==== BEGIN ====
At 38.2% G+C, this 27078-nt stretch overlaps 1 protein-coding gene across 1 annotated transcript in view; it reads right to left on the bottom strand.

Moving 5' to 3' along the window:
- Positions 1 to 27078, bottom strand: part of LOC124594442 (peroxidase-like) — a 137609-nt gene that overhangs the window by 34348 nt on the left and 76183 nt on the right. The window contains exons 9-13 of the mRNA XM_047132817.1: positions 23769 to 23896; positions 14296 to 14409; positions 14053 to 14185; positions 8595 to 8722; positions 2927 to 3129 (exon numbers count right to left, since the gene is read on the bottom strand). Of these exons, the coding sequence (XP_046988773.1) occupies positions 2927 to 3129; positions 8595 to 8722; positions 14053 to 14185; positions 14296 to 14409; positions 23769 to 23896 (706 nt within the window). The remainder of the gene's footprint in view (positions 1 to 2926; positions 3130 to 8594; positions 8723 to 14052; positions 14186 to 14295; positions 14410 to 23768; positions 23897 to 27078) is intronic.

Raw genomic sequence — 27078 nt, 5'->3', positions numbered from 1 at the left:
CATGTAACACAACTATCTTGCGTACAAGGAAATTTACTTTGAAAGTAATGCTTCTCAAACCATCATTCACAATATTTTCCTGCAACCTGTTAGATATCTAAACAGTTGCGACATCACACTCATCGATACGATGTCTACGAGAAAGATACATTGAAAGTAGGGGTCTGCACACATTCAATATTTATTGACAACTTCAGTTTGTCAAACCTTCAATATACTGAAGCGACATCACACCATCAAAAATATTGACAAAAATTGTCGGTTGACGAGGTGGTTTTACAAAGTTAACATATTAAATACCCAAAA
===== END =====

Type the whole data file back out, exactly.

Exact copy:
At 38.2% G+C, this 27078-nt stretch overlaps 1 protein-coding gene across 1 annotated transcript in view; it reads right to left on the bottom strand.

Moving 5' to 3' along the window:
- Positions 1 to 27078, bottom strand: part of LOC124594442 (peroxidase-like) — a 137609-nt gene that overhangs the window by 34348 nt on the left and 76183 nt on the right. The window contains exons 9-13 of the mRNA XM_047132817.1: positions 23769 to 23896; positions 14296 to 14409; positions 14053 to 14185; positions 8595 to 8722; positions 2927 to 3129 (exon numbers count right to left, since the gene is read on the bottom strand). Of these exons, the coding sequence (XP_046988773.1) occupies positions 2927 to 3129; positions 8595 to 8722; positions 14053 to 14185; positions 14296 to 14409; positions 23769 to 23896 (706 nt within the window). The remainder of the gene's footprint in view (positions 1 to 2926; positions 3130 to 8594; positions 8723 to 14052; positions 14186 to 14295; positions 14410 to 23768; positions 23897 to 27078) is intronic.

Raw genomic sequence — 27078 nt, 5'->3', positions numbered from 1 at the left:
CATGTAACACAACTATCTTGCGTACAAGGAAATTTACTTTGAAAGTAATGCTTCTCAAACCATCATTCACAATATTTTCCTGCAACCTGTTAGATATCTAAACAGTTGCGACATCACACTCATCGATACGATGTCTACGAGAAAGATACATTGAAAGTAGGGGTCTGCACACATTCAATATTTATTGACAACTTCAGTTTGTCAAACCTTCAATATACTGAAGCGACATCACACCATCAAAAATATTGACAAAAATTGTCGGTTGACGAGGTGGTTTTACAAAGTTAACATATTAAATACCCAAAA